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Vindel v. Medline Industries

November 4, 2010

TANNIA VINDEL, PLAINTIFF,
v.
MEDLINE INDUSTRIES, INC. DEFENDANTS.



The opinion of the court was delivered by: Judge Joan H. Lefkow

OPINION AND ORDER

Tannia Vindel ("Vindel") filed her first amended complaint, pro se, against Medline Industries, Inc. ("Medline") on March 13, 2010. Vindel's first amended complaint asserts claims for employment discrimination on the basis of national origin and race under Title VII of the Civil Rights Act of 1964 and the Civil Rights Act of 1981 (42 U.S.C. § 1981), retaliation because Vindel asserted her rights protected by the aforementioned statutes, and discrimination on the basis of her assertion of rights under the Family and Medical Leave Act ("FMLA").*fn1

Before this court is Medline's motion to dismiss Vindel's national origin and race discrimination claims pursuant to Federal Rules of Civil Procedure 12(b)(1) and 12(b)(6).*fn2 For the following reasons, Medline's motion will be granted in part and denied in part.

BACKGROUND

The following facts are taken from the first amended complaint and are presumed true for the purpose of resolving the pending motion.

Medline hired Vindel as an assembly line worker in January of 2000. During her tenure at Medline, Vindel filed five Equal Employment Opportunity Commission ("EEOC") charges against the company. She filed her first two EEOC charges in 2001 and 2004 and filed her third charge, which alleged retaliation, in 2007.*fn3 After Vindel filed her third EEOC charge, she was harassed by her co-workers at Medline. Vindel complained about the harassment to her supervisors but her supervisors "did nothing." Vindel's supervisors then forced her to "work all over the factory" and ordered her to drive a forklift while other non-Honduran employees were not required to do so.

On January 15, 2009, Vindel filed a fourth EEOC charge, again alleging retaliation.*fn4 The particulars of the charge are as follows:

I began my employment with Respondent in January 2000. I am employed as an Assembly Worker. In October 2007, I filed an EEOC charge . . . . Subsequently, I have been subjected to discipline and threats of discharge. I believe that I have been retaliated against for engaging in a protected activity, in violation of Title VII of the Civil Rights Act of 1964, as amended.

The EEOC issued a notice of right to sue on April 20, 2009.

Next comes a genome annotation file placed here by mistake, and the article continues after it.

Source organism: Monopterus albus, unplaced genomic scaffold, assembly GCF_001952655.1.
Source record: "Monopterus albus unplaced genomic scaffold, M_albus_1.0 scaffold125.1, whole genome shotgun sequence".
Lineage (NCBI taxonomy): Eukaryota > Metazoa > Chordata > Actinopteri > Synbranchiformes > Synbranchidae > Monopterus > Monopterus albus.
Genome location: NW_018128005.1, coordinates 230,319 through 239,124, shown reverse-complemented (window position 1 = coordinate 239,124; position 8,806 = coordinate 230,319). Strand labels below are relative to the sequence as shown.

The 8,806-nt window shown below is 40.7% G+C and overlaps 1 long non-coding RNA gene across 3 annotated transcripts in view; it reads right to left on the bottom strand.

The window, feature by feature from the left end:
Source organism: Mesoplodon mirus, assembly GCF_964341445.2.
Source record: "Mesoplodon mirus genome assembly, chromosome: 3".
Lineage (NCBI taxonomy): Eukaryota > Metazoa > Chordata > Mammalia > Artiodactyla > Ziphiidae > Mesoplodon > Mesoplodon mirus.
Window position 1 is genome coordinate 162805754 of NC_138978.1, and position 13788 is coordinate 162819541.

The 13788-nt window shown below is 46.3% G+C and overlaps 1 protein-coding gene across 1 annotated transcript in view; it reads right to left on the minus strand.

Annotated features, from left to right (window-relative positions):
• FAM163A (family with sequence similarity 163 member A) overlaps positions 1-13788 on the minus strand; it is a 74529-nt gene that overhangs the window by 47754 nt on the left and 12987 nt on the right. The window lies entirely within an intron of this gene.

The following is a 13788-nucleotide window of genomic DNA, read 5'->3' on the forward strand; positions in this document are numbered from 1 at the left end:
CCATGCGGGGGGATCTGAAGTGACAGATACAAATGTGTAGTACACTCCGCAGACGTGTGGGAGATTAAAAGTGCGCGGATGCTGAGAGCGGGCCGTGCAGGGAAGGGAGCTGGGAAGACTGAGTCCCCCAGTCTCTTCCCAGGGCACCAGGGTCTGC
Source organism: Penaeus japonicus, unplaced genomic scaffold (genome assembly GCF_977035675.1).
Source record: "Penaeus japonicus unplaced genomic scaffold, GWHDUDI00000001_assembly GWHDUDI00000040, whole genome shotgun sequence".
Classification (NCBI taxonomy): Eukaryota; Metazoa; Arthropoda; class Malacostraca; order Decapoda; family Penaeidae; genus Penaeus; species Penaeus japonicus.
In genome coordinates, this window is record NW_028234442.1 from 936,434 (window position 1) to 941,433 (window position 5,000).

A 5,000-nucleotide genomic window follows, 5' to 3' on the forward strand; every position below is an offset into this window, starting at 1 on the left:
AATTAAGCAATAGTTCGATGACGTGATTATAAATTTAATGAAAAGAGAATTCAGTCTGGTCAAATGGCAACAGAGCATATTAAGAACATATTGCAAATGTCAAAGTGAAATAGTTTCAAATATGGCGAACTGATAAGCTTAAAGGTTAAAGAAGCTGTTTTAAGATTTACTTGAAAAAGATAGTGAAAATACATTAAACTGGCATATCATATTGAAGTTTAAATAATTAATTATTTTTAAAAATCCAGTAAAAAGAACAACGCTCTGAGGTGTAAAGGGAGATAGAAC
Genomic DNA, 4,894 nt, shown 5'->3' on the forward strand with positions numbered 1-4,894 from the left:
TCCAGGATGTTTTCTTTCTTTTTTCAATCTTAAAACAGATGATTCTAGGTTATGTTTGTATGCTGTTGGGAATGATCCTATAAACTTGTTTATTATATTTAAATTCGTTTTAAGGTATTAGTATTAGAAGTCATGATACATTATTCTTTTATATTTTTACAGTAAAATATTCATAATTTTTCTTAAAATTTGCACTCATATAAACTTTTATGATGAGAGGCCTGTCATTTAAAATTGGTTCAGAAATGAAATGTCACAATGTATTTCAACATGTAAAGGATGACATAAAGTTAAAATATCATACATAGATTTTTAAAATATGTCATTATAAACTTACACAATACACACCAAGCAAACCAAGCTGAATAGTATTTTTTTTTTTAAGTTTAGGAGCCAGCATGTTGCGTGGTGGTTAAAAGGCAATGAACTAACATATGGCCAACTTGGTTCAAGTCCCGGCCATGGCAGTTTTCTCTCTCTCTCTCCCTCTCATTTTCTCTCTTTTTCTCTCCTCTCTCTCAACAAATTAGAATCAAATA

In February 2009, Vindel took a leave of absence from Medline to have surgery, as allowed under the FMLA. Vindel returned to work on February 23, 2009 and was fired on February 25, 2009 in retaliation for having requested and taken FMLA leave.

On February 26, 2009, Vindel filed another EEOC charge alleging discrimination based on retaliation. The particulars of the charge state that Vindel was discharged subsequent to having filed a "charge of discrimination" in January 2009. The charge states, in relevant part: "Similarly situated employees who did not file EEOC charges of discrimination were not discharged. I believe that I have been retaliated against in violation of Title VII of the Civil Rights Act of 1964, as Amended." The EEOC issued a notice of right to sue on April 20, 2009.

LEGAL STANDARD

Failure to file the proper EEOC charge is properly raised in a motion to dismiss for failure to state a claim, not as a motion to dismiss for lack of subject matter jurisdiction. See Cheek v. W. & Southern Life Ins. Co., 31 F.3d 497, 500 (7th Cir. 1994). Because Medline's motion asserts that Vindel's claims should be dismissed solely because she failed to exhaust administrative remedies, the court will consider Medline's motion according to the legal standard for a Rule 12(b)(6) motion to dismiss.

A motion to dismiss under Rule 12(b)(6) challenges a complaint for failure to state a claim upon which relief may be granted. See Fed. R. Civ. P. 12(b)(6); Gen. Elec. Capital Corp. v. Lease Resolution Corp., 128 F.3d 1074, 1080 (7th Cir. 1997). In ruling on a 12(b)(6) motion, the court accepts as true all well-pleaded facts in the plaintiff's complaint and draws all reasonable inferences from those facts in the plaintiff's favor. Dixon v. Page, 291 F.3d 485, 486 (7th Cir. 2002). In order to survive a Rule 12(b)(6) motion, the complaint must not only provide the defendant with fair notice of the claim's basis, but must also establish that the requested relief is plausible on its face. Ashcroft v. Iqbal, --- U.S. ---, 129 S.Ct. 1937, 1949, 173 L.Ed. 2d 868 (2009); see also Bell Atl. v. Twombly, 550 U.S. 544, 555, 127 S.Ct. 1955, 167 L.Ed. 2d 929 (2007). At the same time, the plaintiff need not plead legal theories. Hatmaker v. Mem'l Med. Ctr., --- F.3d ----, 2010 WL 3385191, at *1 (7th Cir. Aug. 30, 2010). Rather, it is the facts that count. In addition, complaints filed by ...


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